You really don’t think about the origins of your bed, yet you spend so much of your lifetime in it, am I wrong? It’s funny how contradictory we humans can be. Well, let me sparkle your curiosity with this interesting fact: the bed you have in your bedroom, in which you spend most of your nights sleeping or not, has some rich history behind, and no, it’s not as simple as: “it’s a king size because kings used to sleep in such a bed”.
The earliest historical record of bed mattress sizes is under a huge question mark since historians really can’t agree on it. There are records dating 77 000 years back in South Africa, where evidence from the ancient people of Sibudu was found in the form of a bed construction. Their beds were made from sedge grass where the aromatic leaves acted as a natural insecticide repelling mosquitos and creating a pleasant ambiance for sleeping. Since the Sibudu people were believed to be nomads who travelled often, these beds were burned and there are hardly any traces left behind. Another standing for the earliest bed dates 10 000 years ago back in the Neolitic period when it’s believed the first primitive beds were invented.
The first actual (modern) bed
The modern bed we know today, a flat piece of elevated furniture, dates back 3500 years B.C. in Egypt, with Egyptian pharaohs being the first people to sleep on a piece of furniture that was lifted. The most famous bed from that period belonged to King Tutankahmon and was made of ebony and gold, while common people who weren’t kings nor rich enough to possess such a bed, slept on palm bows. The first modern bed we know today originated in the era of the Roman Empire, when Romans stuffed their mattresses with hay, wool and feathers and decorated the frame with gold and silver. Romans were also the first to discover the waterbed which consisted of a cradle full of warm water and another adjacent cradle with a mattress. The sleeper would stay in the warm water for a while and then would be lifted in the other cradle and be rocked until falling asleep. As the first modern beds, these bed mattress sizes didn’t have more than a 2.5metres to 2 metres of surface, and it’s hardly doubtful that a king slept on them.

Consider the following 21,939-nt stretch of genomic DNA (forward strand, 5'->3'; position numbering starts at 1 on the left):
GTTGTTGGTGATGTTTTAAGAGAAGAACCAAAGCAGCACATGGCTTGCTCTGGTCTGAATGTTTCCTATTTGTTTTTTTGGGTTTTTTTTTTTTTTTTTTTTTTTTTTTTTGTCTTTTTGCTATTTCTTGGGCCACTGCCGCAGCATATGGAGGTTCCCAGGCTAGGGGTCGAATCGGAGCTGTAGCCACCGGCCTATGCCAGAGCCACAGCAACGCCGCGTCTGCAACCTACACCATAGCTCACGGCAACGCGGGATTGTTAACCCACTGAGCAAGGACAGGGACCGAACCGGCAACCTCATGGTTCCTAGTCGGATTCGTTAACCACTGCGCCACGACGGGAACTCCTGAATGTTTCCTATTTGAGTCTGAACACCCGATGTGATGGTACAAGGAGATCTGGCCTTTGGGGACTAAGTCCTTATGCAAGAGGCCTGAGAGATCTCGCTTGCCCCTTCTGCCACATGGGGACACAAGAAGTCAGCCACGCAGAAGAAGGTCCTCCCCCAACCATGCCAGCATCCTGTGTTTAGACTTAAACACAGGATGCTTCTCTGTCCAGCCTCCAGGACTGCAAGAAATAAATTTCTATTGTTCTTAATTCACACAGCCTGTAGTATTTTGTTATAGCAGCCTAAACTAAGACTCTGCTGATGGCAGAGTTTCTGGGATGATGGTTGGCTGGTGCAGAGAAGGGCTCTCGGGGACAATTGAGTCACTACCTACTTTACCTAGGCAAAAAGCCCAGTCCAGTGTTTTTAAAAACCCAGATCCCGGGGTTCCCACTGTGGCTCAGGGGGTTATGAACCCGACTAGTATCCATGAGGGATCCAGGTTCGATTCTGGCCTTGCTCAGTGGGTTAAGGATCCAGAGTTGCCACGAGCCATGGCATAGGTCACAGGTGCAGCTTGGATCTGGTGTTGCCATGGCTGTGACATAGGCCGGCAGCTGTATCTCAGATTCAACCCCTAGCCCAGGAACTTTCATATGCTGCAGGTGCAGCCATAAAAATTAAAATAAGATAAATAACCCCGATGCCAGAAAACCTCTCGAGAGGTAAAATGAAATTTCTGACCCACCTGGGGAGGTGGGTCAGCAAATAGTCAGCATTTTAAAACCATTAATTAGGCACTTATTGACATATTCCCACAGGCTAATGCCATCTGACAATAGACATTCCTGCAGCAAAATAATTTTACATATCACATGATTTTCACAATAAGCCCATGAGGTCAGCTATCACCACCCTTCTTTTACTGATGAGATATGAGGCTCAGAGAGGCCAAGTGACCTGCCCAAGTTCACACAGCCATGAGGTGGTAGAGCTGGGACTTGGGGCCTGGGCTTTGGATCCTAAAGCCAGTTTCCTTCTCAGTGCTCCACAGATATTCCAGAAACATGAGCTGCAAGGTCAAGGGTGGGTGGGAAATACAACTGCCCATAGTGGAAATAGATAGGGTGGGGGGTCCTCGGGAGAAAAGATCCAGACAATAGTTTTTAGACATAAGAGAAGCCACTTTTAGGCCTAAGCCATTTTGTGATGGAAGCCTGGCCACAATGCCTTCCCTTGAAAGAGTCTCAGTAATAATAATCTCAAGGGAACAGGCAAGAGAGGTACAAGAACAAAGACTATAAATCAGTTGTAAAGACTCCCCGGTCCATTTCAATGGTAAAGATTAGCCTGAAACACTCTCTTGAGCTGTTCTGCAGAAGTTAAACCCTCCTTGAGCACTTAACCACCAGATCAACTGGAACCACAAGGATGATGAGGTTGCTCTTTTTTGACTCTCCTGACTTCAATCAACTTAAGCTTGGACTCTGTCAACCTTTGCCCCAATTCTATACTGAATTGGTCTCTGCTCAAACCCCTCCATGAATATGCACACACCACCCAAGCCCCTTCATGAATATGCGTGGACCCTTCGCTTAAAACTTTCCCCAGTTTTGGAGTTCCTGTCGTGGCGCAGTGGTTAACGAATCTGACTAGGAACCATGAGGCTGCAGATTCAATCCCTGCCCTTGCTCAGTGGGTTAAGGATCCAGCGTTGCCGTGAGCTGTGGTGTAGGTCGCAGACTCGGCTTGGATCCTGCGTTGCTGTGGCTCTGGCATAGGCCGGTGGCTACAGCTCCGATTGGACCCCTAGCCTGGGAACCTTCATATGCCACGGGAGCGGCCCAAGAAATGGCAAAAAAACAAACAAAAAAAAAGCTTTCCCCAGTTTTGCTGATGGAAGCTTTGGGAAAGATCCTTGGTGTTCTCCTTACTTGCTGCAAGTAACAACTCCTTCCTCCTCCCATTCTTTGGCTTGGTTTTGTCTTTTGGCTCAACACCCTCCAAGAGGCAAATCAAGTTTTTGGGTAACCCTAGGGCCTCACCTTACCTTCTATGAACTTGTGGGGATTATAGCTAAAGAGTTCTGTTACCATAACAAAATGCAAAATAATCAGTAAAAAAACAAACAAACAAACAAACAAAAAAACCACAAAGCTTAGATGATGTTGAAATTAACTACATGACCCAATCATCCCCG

Louis XIV and his obsession with beds
Louis XIV was the kind of man who loved his bed so much he often held court meetings in the comfort of his bedroom. These beds were truly king sized mattresses; they were large and had a very rich design with embroideries enriched with pearls and figures on gold and silver ground. Reportedly, he owned 413 beds like that, or closely similar.
The modern era starts with James Marshall who patented the wrapped coil spring which was unbelievably costly because it was made manually. However, in 1930s innerspring mattresses and upholstered foundations started emerging on the market and creating serious competition. And in 1958, the first palette of bed mattress sizes was introduced by Simmons. King and queen sized beds and two single beds marketed as a pair, or commonly known as a twin bed.
In short, the most common mattress sizes on the market today have nothing to do with kings and queens being the inventors. However, their luxurious design and appearance most certainly was under the influence of the lush life they lived.